Oxfordshire County Council and South Oxfordshire have now agreed their 2020/21 budgets and as well as confirming what they will be investing in they have confirmed what their parts of their council tax will be for residents. In Henley, residents pay Council tax made up of 4 parts – Oxfordshire County Council, South Oxfordshire District Council (SODC), Henley Town Council and the Police.
Oxfordshire County Council said they will continue to invest in services and infrastructure, while meeting the needs of the most vulnerable people in Oxfordshire. The county council has increased Council Tax by 1.99%, with a further 2% ‘precept’ – an additional increase allowed by the government on to pay for the growing number of people requiring adult social services. (Raising council tax by two percent or more requires a local referendum.)
The Council’s plans include community support for people who have become vulnerable in their community so they can live independently for longer, and more help for struggling families to reduce the chances of children having to go into care.
Funding for children and adult social services will increase by £30 million next year, including an extra £8.1 million from the government. This money is needed to support an increase in adult social care needs for both older and disabled people, as well as the increasing number of child protection cases, which have grown in line with national trends.
The budget proposals also include investment in infrastructure across the county, including an extra £50 million for new and existing schools over ten years, with most of the funding coming from housing developers to meet the need for more pupil places in Oxfordshire.
A total of £30 million will be spent in 2020/21 on repairs to roads, bridges, drainage and footways across Oxfordshire’s towns and villages, with major schemes scheduled in Banbury, Abingdon and Witney. Let’s hope some of this money is spent on the roads in Henley too.
New funding of £3 million per year will improve local road safety and accessibility, including new pedestrian crossings, improved junctions and better bus stop facilities. These measures are designed to encourage walking and cycling as part of the council’s commitment to improving air quality and active lifestyles.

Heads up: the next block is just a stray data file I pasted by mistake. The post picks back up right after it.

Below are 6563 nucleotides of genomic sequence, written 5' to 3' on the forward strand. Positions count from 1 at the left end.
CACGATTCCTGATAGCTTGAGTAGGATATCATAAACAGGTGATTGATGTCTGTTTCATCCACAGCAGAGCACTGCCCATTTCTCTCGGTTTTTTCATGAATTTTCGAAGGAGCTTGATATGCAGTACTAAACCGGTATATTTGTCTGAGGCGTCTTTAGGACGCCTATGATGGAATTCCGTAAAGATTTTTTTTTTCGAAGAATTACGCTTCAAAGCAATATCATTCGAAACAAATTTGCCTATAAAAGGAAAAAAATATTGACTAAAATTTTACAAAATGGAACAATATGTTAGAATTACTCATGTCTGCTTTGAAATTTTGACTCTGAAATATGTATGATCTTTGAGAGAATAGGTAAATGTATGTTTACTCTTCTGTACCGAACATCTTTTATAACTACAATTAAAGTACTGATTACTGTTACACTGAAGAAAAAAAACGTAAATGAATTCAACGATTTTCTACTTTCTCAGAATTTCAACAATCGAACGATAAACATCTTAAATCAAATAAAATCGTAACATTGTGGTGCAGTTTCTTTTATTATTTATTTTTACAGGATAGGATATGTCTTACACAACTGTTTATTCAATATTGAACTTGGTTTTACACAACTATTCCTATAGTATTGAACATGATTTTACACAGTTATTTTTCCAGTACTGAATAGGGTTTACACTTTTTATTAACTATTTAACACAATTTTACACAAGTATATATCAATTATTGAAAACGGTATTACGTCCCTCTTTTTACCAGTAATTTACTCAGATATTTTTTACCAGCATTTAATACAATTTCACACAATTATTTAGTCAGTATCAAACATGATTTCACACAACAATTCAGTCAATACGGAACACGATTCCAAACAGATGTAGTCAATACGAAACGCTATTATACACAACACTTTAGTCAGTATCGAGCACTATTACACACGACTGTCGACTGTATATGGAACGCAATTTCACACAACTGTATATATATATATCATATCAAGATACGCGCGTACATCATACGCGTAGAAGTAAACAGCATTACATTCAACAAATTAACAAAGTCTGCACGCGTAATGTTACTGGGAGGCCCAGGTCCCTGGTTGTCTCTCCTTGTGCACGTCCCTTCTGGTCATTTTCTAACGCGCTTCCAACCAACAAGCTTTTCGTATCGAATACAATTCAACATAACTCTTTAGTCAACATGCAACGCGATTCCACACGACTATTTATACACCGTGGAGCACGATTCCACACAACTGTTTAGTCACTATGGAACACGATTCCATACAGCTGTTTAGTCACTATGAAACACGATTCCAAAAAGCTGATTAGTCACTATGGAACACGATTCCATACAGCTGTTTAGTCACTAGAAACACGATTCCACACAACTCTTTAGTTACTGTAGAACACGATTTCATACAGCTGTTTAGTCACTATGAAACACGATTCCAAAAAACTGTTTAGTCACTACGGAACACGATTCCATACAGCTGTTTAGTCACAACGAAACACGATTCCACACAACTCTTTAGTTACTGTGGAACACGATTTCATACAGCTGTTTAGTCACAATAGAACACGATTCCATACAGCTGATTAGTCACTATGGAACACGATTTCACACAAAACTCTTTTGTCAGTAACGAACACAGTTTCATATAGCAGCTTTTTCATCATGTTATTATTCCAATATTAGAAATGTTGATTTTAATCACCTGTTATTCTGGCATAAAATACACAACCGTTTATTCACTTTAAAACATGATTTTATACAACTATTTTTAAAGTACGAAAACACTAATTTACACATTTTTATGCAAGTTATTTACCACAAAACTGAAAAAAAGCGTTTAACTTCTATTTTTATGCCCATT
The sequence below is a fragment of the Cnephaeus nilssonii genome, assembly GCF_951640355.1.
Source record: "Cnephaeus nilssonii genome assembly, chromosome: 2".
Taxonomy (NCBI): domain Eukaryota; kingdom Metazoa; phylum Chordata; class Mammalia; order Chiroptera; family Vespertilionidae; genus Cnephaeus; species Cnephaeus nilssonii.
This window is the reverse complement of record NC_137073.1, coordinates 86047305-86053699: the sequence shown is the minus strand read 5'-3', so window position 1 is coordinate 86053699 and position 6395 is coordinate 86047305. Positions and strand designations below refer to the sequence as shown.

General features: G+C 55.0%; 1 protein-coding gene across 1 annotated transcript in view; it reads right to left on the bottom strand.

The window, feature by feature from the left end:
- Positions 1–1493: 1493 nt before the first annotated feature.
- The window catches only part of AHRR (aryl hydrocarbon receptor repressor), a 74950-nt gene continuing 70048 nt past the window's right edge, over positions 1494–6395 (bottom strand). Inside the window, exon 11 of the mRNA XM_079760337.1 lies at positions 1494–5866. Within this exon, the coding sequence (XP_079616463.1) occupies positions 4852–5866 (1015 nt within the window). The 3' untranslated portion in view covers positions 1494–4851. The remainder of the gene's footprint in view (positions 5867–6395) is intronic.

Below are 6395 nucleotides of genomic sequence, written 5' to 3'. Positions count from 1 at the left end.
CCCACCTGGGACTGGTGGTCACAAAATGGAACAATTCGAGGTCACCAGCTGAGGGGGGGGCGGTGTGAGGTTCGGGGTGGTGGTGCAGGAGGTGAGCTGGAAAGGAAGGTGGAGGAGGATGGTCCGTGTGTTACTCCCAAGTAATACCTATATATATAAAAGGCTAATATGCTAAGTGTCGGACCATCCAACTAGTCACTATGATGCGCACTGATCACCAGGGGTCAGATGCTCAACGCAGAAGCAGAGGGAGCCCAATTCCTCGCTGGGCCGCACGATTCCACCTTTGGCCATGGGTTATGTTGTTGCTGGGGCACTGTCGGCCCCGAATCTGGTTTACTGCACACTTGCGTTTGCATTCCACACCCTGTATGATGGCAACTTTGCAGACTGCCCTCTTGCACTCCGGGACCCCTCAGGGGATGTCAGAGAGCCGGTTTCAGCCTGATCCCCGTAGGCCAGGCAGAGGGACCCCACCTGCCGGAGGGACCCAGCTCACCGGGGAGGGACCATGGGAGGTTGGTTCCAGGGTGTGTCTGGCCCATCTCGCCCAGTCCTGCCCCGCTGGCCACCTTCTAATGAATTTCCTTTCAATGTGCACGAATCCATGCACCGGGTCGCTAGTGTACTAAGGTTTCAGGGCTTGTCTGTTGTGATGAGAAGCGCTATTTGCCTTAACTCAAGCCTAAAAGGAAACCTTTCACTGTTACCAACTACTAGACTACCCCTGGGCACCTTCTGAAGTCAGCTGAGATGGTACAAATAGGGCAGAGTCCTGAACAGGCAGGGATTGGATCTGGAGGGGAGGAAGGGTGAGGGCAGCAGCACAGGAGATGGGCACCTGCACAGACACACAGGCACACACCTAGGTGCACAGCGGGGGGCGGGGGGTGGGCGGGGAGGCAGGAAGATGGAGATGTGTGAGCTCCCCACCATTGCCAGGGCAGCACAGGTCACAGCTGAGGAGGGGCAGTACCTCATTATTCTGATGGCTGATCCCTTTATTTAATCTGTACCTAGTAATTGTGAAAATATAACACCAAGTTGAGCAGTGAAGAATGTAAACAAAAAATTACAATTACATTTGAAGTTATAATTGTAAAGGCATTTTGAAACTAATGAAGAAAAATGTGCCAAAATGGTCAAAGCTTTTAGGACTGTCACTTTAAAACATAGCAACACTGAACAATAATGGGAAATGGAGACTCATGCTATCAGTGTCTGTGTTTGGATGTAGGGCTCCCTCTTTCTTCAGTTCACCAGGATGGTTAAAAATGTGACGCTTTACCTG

Councillor Ian Hudspeth, Leader of Oxfordshire County Council, said: “This is an investment budget that will help us meet the needs of residents and communities as the county changes in the future. We plan to redesign services with a greater emphasis on preventing problems before they happen.
“We want to do much more than simply manage the growing demands on council services – we want to help all of our Oxfordshire communities to thrive. That means addressing the real causes of that demand for our services so children have the best start in life and older and disabled people can live as independently as possible.”
SODC has agreed to allocate £500,000 over the next two years for a ‘Transformation’ budget to support its financial stability. This will include a review of a number of services, with the specific aim of achieving greater income generation.
The focus on income generation will provide the council with a much better chance of reversing its current challenging financial position, caused by reduced government funding, historically low district council tax, and uncertainty about future funding. The council faces a budget deficit this year of £2.2million and unless it takes urgent action now it will face a potential funding gap of more than £6million by 2024.
The agreed budget allocates more than £106,000 to a one-year work programme aimed at helping to tackle the climate emergency in South Oxfordshire. The programme, put forward by the council’s Climate Emergency Advisory Committee, includes assessing the energy efficiency of rented properties, looking at how and where tree planting may be suitable in the district, and how the council can achieve its zero carbon target for all its facilities by 2025.
SODC will be raising their precept of the Council Tax by £5 for Band D properties and this is scaled up or down for other Bands based on the basic parish (Town Council) amount.
Police and Crime Commissioner Anthony Stansfield commented about funding for police, “The Government’s funding announcement was based on a rise in the policing part of the local council tax by up to £10 a year for the average Band D household. Although we never like to increase council tax this additional funding will ensure vital support for the extra frontline policing and amounts to less than 20p a week.”
The breakdown for Council Tax next year would see a D band property increase by £86.08 per year. The breakdown is OCC (£1527.44), SODC (£126.24), Henley Town (£108.50), Police (£216.28) totalling £1978.30.